So with 1.1 accommodating one bike for everyone who owned a bike, I thought we were at a good compromise point.

There may well be areas of the City or other specific circumstances where more parking might be desirable. But I don’ t think we can get there without some additional research and RICAP is not intended to be the umbrella for significant policy investigation.

Of course, there is absolutely nothing preventing a developer from creating MORE than the minimum number of spaces (indeed, there are even some incentives). Let the market speak!


Meeting Summary 10/27/09

October 28, 2009

Here’s the quick run-down from tonight’s meeting:

1) We heard about 3 hours of testimony on the Bicycle Master Plan, most of it supportive, but most of it also with some suggestions for how to improve the plan. I’ll try to do a post later in the week with more thoughts on this item. The public hearing was held open for written comment only until our Nov 10th meeting so we could incorporate additional comment in the record (the formal public comment period for the plan goes until Nov 8th).

2) The Portland Plan Update was pushed out until the next December 8th meeting because of the extensive discussion on the Bicycle Master Plan.

3) The RICAP 5 package was completed and forwarded to City Council. The final package is based on the staff memo of 9/30 (PDF file) with the following changes:

  • Bike parking ratio for multi-dwelling development is set to 1.1 spaces/unit (more on that in a separate post).
  • Accessory Dwelling Unit (ADU) standards set somewhat more liberally (I’m afraid I don’t recall the exact number, I think it might be the lesser of 800 sq. ft. or 75% of the main dwelling).
  • Restriction on front facing garages on skinny houses removed (along with the balancing parking pad alternative) with a recommendation to City Council that this be studied in a deeper process during the zoning changes that will result from the Portland plan. Fundamentally we only heard from one constituency during this debate (the infill developers, who strongly opposed the change). We need a process that can dig deeper into the policy issues than RICAP can, and need to hear from a broader set of constituents.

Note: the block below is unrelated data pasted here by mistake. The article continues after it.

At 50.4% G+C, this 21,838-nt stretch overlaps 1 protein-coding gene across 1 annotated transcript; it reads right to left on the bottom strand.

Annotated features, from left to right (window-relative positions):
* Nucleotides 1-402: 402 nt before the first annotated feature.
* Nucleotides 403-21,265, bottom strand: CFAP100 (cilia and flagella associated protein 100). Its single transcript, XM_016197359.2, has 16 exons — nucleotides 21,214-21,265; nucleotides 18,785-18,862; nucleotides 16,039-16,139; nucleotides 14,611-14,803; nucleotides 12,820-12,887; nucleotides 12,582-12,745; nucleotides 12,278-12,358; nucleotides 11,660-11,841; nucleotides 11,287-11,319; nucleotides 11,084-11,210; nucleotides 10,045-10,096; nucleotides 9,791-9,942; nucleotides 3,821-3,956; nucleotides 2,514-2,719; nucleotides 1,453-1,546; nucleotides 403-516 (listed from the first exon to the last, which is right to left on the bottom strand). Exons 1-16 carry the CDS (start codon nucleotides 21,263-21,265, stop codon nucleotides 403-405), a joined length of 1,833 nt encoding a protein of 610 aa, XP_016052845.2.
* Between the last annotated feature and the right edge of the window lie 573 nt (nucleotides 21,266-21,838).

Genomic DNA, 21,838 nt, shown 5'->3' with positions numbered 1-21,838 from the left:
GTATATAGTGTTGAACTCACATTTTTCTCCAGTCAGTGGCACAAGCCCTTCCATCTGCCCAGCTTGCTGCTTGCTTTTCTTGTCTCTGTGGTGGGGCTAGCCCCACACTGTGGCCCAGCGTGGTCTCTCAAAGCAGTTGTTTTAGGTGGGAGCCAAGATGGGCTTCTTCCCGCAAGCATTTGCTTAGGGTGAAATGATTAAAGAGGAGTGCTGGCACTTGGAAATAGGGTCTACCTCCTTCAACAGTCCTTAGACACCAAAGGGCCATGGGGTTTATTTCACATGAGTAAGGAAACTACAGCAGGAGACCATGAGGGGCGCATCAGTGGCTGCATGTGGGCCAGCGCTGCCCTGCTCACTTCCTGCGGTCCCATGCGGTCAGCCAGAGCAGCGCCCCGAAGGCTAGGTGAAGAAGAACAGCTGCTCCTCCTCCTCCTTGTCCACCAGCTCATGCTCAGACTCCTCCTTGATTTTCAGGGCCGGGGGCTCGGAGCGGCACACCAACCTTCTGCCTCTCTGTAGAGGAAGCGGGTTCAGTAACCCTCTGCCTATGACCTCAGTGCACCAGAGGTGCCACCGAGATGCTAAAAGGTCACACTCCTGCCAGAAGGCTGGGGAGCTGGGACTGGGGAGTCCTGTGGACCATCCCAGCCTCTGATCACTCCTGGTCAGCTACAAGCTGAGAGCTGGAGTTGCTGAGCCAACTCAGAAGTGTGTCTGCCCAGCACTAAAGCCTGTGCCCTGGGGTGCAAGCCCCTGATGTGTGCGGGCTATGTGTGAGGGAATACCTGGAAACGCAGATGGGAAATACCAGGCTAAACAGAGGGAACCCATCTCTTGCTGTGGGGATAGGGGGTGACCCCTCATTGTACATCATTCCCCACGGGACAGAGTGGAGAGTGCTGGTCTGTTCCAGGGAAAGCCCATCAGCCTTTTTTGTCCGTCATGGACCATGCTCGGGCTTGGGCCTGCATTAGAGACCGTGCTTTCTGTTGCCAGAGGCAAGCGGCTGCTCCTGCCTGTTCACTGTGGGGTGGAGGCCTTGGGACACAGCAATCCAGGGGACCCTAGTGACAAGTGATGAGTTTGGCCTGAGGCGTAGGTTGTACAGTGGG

Finally, the Portland Plan

October 26, 2009

Update: 10/26/09

Apparently my enthusiasm below led some people to believe we were going to start making Portland Plan decisions tomorrow night. Let me clarify, tomorrow is only a briefing on the process. The first decision process, around adopting findings about existing conditions, begins with the workshops outlined below. To quote Winston Churchill:

Now this is not the end. It is not even the beginning of the end. but it is, perhaps, the end of the beginning.

Original Post: 10/23/09

At Tuesday’s meeting, we’ll get an update on the Portland Plan process, and that’s exciting, because the Portland Plan was the single biggest thing that motivated me to join the Planning Commission. And now we’re really getting started.

That perspective is a little bit unfair, because a lot of work has been done by both citizens and staff to get us to this point. But I think it’s also accurate, because this is the point at which we actually start making some decisions. The background data has been gathered and the current state reports are largely written. So what happens now?

The first point that I’d like to emphasize is that the Portland Plan is NOT just an update to the Comprehensive Plan. We WILL update the Comp Plan, but that is only one result of the Portland Plan, and it’s not even the first one.

The first result is a strategic plan for the City and this will be delivered roughly in the Summer of 2010. Let me be clear, this is NOT a spatial planning exercise. It encompasses nine different areas:

  • Environmental Health
  • Economic Vitality
  • Neighborhoods and Housing
  • Community Design
  • Connections and Access
  • Human Health
  • Educational Opportunity
  • Civic Life
  • Arts and Culture

These obviously go a long way beyond a traditional land use plan. Only once the strategic plan has been developed will we move on to the spatial planning exercises that will include updates to both the Comprehensive Plan and the Central City Plan, along with other implementation plans.

So what happens next?